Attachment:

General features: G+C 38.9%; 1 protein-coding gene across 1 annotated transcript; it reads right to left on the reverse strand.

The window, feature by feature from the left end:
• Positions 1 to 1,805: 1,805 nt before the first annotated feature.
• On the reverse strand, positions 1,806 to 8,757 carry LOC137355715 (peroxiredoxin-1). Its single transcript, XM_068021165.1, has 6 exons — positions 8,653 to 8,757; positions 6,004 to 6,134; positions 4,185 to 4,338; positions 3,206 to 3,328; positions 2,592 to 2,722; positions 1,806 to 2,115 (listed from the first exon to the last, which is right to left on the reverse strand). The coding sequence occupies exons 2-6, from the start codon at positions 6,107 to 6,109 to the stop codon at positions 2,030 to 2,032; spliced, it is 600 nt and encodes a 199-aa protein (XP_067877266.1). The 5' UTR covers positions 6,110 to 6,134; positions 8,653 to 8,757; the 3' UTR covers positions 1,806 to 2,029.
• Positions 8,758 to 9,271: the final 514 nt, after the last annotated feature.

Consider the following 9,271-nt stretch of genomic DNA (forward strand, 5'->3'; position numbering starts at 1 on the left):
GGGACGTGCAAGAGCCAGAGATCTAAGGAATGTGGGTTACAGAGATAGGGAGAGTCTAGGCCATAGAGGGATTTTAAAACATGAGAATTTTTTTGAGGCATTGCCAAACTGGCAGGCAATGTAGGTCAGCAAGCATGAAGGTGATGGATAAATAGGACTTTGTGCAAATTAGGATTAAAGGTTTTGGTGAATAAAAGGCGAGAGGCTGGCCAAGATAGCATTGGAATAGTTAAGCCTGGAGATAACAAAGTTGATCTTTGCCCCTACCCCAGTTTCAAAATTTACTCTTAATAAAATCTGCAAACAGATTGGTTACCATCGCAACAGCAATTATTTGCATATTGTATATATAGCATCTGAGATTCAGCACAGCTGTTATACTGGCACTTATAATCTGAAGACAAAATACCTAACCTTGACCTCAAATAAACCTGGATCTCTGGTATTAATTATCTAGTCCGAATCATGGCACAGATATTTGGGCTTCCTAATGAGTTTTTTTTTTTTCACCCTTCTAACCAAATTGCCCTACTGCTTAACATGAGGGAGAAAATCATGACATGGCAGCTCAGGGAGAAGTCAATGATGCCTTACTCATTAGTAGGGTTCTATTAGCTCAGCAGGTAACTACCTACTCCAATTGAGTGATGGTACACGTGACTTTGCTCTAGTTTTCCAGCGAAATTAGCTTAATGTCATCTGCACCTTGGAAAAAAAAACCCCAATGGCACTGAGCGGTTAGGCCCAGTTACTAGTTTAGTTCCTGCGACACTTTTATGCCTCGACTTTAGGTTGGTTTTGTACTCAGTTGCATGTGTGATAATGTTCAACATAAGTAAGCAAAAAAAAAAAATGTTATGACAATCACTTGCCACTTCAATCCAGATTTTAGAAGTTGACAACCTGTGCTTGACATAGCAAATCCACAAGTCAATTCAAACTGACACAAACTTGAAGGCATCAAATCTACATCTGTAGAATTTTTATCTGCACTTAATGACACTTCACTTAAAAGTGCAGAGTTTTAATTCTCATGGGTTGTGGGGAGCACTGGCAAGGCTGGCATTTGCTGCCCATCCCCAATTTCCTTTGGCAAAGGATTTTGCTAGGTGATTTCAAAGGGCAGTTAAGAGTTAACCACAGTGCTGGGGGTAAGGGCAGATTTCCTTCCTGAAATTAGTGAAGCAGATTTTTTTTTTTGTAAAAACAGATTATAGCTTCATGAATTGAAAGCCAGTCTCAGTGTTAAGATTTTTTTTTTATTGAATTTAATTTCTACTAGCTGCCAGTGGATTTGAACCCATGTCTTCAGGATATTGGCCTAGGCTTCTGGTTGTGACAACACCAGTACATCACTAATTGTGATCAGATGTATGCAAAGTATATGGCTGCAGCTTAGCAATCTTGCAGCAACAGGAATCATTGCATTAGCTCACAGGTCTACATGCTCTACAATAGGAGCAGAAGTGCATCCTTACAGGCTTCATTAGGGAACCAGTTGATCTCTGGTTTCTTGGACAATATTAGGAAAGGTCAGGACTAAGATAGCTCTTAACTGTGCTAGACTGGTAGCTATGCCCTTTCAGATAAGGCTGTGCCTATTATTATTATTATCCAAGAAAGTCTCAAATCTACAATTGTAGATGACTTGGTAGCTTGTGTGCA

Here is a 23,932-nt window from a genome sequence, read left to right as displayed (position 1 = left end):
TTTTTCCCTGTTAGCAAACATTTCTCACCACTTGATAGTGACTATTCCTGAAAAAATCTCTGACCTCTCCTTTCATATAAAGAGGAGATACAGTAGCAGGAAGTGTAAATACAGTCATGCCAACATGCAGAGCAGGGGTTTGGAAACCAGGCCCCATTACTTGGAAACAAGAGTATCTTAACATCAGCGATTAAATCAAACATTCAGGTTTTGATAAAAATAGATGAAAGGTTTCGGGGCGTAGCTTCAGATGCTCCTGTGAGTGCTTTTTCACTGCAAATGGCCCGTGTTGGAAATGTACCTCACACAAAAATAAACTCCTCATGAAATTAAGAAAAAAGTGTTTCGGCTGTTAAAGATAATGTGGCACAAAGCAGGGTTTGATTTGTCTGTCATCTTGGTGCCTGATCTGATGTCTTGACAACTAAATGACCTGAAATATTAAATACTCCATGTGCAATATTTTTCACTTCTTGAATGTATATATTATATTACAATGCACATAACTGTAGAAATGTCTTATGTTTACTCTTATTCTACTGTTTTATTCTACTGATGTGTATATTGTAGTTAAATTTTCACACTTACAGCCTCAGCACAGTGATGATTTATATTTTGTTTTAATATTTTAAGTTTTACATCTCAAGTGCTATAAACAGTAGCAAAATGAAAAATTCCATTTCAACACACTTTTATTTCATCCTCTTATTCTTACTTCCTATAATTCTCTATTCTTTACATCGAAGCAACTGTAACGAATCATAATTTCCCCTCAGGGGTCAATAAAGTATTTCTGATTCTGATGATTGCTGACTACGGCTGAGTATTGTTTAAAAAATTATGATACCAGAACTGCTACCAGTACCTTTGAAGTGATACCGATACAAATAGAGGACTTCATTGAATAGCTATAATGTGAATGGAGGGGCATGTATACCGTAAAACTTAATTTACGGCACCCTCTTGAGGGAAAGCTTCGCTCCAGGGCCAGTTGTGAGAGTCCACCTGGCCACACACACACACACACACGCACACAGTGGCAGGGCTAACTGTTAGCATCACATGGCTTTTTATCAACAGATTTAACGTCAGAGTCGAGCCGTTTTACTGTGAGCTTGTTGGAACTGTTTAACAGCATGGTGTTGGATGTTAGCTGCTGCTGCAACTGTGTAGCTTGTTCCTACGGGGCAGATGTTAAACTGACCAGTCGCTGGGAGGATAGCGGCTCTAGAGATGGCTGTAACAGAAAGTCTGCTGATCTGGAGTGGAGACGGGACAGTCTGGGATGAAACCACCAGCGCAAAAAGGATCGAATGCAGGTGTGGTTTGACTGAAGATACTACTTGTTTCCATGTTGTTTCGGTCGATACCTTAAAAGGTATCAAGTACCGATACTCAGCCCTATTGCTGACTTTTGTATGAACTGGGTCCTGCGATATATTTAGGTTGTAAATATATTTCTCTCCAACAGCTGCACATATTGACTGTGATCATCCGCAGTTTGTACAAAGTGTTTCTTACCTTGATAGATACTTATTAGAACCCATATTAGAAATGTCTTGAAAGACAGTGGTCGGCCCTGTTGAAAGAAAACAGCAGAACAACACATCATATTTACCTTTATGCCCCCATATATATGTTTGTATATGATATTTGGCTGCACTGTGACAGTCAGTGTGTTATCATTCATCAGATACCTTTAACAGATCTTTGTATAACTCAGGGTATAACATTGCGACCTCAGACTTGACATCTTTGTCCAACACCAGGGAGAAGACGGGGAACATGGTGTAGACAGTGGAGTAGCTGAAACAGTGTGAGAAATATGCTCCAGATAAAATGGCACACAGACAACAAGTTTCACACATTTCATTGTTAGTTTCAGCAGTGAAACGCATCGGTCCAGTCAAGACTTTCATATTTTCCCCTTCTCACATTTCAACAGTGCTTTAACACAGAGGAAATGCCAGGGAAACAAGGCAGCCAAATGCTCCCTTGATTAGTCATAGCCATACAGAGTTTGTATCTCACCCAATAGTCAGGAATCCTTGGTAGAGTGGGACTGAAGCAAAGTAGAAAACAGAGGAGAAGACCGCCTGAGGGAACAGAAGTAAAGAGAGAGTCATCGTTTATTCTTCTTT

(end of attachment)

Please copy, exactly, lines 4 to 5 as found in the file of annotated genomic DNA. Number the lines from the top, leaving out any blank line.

• On the reverse strand, positions 1,806 to 8,757 carry LOC137355715 (peroxiredoxin-1). Its single transcript, XM_068021165.1, has 6 exons — positions 8,653 to 8,757; positions 6,004 to 6,134; positions 4,185 to 4,338; positions 3,206 to 3,328; positions 2,592 to 2,722; positions 1,806 to 2,115 (listed from the first exon to the last, which is right to left on the reverse strand). The coding sequence occupies exons 2-6, from the start codon at positions 6,107 to 6,109 to the stop codon at positions 2,030 to 2,032; spliced, it is 600 nt and encodes a 199-aa protein (XP_067877266.1). The 5' UTR covers positions 6,110 to 6,134; positions 8,653 to 8,757; the 3' UTR covers positions 1,806 to 2,029.
• Positions 8,758 to 9,271: the final 514 nt, after the last annotated feature.